System Packet Interface
|This article does not cite any references or sources. (December 2009)|
The System Packet Interface family of Interoperability Agreements from the Optical Internetworking Forum specify chip-to-chip, channelized, packet interfaces commonly used in synchronous optical networking and ethernet applications. A typical application of such a packet level interface is between a framer (for optical network) or a MAC (for IP network) and a network processor. Another application of this interface might be between a packet processor ASIC and a traffic manager device.
There are two broad categories of chip-to-chip interfaces. The first, exemplified by PCI-Express and HyperTransport, supports reads and writes of memory addresses. The second broad category carries user packets over 1 or more channels and is exemplified by the IEEE 802.3 family of Media Independent Interfaces and the Optical Internetworking Forum family of System Packet Interfaces. Of these last two, the family of System Packet Interfaces is optimized to carry user packets from many channels. The family of System Packet Interfaces is the most important packet-oriented, chip-to-chip interface family used between devices in the Packet over SONET and Optical Transport Network, which are the principal protocols used to carry the internet between cities.
The term SPI may also refer to a set of low-rate serial communications protocols, not related to optical communications, usually used for transferring data between devices on a printed circuit board; more information may be found here: Serial Peripheral Interface.
The agreements are:
- SPI-3 – Packet Interface for Physical and Link Layers for OC-48 (2.488 Gbit/s)
- SPI-4.1 – System Physical Interface Level 4 (SPI-4) Phase 1: A System Interface for Interconnection Between Physical and Link Layer, or Peer-to-Peer Entities Operating at an OC-192 Rate (10 Gbit/s).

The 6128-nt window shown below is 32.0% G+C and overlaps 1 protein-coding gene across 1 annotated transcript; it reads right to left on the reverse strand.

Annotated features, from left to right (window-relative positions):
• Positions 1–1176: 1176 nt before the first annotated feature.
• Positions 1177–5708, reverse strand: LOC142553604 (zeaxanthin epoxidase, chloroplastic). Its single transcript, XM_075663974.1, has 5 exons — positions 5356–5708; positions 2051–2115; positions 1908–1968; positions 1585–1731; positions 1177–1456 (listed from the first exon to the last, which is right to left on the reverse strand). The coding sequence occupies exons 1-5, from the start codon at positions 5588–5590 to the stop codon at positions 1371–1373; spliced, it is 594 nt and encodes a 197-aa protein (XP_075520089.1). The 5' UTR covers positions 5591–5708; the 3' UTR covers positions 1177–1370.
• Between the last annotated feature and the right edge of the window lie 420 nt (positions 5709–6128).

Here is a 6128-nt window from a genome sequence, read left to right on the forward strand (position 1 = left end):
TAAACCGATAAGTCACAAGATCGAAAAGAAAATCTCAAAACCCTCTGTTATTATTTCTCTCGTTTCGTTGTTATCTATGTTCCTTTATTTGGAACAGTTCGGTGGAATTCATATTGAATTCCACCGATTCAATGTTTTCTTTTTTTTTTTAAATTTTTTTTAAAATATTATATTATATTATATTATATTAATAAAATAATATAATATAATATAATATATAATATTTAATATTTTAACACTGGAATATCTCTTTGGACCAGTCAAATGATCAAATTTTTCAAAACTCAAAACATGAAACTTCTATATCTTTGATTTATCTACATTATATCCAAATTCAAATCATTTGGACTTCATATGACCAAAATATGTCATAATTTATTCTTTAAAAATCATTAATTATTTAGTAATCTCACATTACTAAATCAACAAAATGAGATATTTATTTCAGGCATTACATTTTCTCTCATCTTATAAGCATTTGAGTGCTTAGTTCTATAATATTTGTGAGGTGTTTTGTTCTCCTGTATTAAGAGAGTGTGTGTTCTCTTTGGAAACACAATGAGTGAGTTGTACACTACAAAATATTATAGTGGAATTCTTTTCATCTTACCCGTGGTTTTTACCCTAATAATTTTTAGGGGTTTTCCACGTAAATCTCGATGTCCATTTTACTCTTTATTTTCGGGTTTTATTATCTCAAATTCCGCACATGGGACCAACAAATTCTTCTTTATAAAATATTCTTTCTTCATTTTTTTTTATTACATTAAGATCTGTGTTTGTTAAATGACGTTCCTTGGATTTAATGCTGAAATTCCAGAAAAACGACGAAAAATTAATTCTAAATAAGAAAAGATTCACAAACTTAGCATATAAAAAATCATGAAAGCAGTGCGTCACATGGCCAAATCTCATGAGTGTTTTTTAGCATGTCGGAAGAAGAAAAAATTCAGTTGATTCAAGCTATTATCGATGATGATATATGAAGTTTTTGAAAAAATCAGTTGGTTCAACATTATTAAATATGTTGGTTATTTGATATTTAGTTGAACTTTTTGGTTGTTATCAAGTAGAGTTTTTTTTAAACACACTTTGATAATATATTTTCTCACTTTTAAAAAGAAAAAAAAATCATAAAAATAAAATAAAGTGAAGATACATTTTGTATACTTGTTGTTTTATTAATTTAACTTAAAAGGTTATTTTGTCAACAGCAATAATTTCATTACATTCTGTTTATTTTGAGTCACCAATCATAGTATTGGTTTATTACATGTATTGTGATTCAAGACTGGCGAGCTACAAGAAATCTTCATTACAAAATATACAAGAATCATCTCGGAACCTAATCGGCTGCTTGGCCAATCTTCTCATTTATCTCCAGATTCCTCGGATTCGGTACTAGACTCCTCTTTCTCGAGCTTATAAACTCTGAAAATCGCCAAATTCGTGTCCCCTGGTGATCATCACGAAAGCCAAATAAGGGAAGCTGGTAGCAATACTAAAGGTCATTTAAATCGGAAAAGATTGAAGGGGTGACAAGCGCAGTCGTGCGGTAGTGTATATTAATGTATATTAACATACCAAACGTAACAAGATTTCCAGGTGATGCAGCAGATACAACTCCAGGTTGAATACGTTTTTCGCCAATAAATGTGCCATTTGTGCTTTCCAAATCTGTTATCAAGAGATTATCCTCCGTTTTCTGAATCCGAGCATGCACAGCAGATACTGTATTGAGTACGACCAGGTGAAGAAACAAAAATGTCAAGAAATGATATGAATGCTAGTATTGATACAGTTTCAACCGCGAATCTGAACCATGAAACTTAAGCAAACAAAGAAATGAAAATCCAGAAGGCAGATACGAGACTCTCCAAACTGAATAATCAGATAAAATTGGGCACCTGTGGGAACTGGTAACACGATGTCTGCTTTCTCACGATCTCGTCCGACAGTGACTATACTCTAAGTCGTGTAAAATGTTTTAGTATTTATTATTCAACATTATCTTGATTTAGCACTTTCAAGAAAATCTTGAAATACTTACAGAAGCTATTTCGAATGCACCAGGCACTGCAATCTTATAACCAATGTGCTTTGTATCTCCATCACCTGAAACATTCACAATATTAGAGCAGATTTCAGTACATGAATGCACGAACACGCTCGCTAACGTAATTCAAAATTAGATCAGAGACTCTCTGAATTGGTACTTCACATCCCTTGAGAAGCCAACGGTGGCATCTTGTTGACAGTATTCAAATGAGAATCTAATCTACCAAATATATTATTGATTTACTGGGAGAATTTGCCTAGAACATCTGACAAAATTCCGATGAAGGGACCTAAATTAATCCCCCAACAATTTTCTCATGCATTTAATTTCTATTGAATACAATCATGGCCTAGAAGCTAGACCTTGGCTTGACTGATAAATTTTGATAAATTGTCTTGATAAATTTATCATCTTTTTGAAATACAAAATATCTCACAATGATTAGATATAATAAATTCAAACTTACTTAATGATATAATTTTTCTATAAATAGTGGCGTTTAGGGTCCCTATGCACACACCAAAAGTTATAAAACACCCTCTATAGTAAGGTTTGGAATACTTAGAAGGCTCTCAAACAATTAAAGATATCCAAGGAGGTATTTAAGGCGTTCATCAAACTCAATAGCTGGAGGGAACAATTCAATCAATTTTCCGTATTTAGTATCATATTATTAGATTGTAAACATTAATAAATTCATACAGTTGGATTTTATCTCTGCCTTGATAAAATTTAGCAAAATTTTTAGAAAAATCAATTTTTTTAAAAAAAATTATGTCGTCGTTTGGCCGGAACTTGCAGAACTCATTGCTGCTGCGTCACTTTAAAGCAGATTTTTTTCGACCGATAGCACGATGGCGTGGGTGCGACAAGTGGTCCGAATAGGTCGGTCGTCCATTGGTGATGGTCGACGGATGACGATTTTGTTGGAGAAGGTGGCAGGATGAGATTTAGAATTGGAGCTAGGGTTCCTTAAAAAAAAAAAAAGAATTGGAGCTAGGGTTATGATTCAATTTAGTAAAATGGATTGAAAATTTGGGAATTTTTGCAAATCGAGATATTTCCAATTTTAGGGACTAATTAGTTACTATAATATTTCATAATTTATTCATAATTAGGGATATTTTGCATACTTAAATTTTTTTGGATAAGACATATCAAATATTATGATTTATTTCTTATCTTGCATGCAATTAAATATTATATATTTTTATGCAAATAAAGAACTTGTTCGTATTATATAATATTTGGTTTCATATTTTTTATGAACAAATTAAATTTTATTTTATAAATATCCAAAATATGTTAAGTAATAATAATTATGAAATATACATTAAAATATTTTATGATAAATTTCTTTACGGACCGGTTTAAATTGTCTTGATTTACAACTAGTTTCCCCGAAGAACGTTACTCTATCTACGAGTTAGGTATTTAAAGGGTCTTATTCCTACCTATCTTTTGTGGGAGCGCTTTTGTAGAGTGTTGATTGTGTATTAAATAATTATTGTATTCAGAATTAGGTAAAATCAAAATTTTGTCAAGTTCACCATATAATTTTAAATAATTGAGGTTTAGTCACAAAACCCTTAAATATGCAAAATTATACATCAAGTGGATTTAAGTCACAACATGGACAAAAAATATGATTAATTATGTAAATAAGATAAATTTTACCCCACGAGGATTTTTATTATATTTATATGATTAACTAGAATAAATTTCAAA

- SPI-4.2 – System Packet Interface Level 4 (SPI-4) Phase 2: OC-192 System Interface for Physical and Link Layer Devices.
- SPI-5 – Packet Interface for Physical and Link Layers for OC-768 (40 Gbit/s)
- SPI-S – Scalable System Packet Interface - useful for interfaces starting with OC-48 and scaling into the Terabit range
History of the specifications
- Utopia Level 1, an 8 bit, 25 MHz interface supporting OC-3 and slower links (or multiple links aggregating to less than 200 Mbit/s).
- Utopia Level 2, a 16 bit, 50 MHz interface supporting OC-12 or multiple links aggregating to less than 800 Mbit/s.
System Packet Interface or SPI as it is widely known is a protocol for packet and cell transfers between PHY and LINK layer devices in multi-gigabit applications. This protocol has been developed by Optical Internetworking Forum (OIF) and is fast emerging as one of the most important integration standards in the history of telecommunications and data networking. Devices implementing SPI are typically specified with line rates of 700~800 Mbit/s and in some cases up to 1 Gbit/s. The latest version is SPI 4 Phase 2 also known as SPI 4.2 delivers bandwidth of up to 16 Gbit/s for a 16 bit interface.
An example usage of SPI interface is in connecting Network Processors to PHY layer devices. i.e. connecting the MSF of IXP2800 (LINK layer) with IXF framer (PHY layer).
The SPI 4.2 interface is composed of high speed clock, control, and data lines and lower speed FIFO buffer status lines. The high speed data line include a 16-bit data bus, a 1 bit control line and a double data rate (DDR) clock. The clock can run up to 500 MHz, supporting up to 1 GigaTransfer per second. The FIFO buffer status portion consists of a 2 bit status channel and a clock. SPI 4.2 supports a data width of 16 bits and can be PHY-link, link-link, link-PHY or PHY-PHY connection. The SPI 4.2 interface supports up to 256 port addresses with independent flow control for each.
To ensure optimal use of the rx/tx buffers in devices connected with SPI interface, the RBUF/TBUF element size in those devices should match the SPI-4.2 data burst size.
SPI 4.2 at enhanced rates
At these high data rates, it becomes more challenging to manage the skew between the clock and data signals. The SPI-4.2 protocol specifies a training sequence which can be used by receivers to correct skew up to +/- 1 bit period. This function is commonly referred to as dynamic phase alignment (DPA).